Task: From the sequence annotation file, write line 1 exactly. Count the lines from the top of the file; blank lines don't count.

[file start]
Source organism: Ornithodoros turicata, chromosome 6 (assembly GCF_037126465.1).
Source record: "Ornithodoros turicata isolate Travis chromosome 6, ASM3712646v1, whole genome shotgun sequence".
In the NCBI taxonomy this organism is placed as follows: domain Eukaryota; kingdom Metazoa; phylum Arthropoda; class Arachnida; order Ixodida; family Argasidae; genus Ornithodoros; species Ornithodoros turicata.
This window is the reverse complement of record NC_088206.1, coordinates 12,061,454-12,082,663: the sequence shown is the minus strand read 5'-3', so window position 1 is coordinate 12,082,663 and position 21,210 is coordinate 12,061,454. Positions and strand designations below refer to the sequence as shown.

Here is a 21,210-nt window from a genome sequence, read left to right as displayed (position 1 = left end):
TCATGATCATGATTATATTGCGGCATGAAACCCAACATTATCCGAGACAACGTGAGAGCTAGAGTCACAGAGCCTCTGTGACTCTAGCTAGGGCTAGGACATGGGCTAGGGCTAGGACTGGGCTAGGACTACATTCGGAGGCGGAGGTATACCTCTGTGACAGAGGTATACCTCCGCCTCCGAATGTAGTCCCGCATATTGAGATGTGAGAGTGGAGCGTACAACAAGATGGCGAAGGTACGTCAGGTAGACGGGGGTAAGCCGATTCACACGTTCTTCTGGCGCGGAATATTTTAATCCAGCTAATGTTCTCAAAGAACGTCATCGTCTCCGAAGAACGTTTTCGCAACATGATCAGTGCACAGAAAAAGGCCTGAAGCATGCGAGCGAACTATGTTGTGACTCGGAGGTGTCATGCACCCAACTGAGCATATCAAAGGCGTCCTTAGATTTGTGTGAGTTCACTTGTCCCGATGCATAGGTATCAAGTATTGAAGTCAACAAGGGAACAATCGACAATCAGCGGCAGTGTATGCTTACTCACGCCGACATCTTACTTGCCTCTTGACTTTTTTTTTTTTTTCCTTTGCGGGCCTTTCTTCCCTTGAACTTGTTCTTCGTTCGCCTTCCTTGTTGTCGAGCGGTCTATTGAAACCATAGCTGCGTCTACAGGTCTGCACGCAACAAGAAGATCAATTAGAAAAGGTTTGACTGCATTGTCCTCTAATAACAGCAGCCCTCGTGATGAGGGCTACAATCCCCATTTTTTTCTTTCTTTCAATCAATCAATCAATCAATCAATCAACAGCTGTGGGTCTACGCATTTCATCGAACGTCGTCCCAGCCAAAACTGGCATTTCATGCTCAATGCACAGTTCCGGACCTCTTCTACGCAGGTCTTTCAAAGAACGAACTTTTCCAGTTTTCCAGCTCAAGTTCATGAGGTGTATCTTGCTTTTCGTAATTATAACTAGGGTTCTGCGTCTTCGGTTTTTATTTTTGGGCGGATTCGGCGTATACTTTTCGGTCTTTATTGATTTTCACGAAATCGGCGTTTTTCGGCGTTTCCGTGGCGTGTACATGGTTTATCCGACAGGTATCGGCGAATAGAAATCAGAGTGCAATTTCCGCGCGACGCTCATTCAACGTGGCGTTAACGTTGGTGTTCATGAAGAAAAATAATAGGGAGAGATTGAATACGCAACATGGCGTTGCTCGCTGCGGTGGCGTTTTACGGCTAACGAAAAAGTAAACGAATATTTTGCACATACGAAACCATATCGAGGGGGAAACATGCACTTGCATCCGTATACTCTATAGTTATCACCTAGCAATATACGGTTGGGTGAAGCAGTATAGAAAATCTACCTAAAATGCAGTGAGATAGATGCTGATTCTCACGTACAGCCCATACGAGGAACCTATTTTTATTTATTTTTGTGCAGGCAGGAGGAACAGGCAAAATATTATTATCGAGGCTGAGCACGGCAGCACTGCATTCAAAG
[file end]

Source organism: Ornithodoros turicata, chromosome 6 (assembly GCF_037126465.1).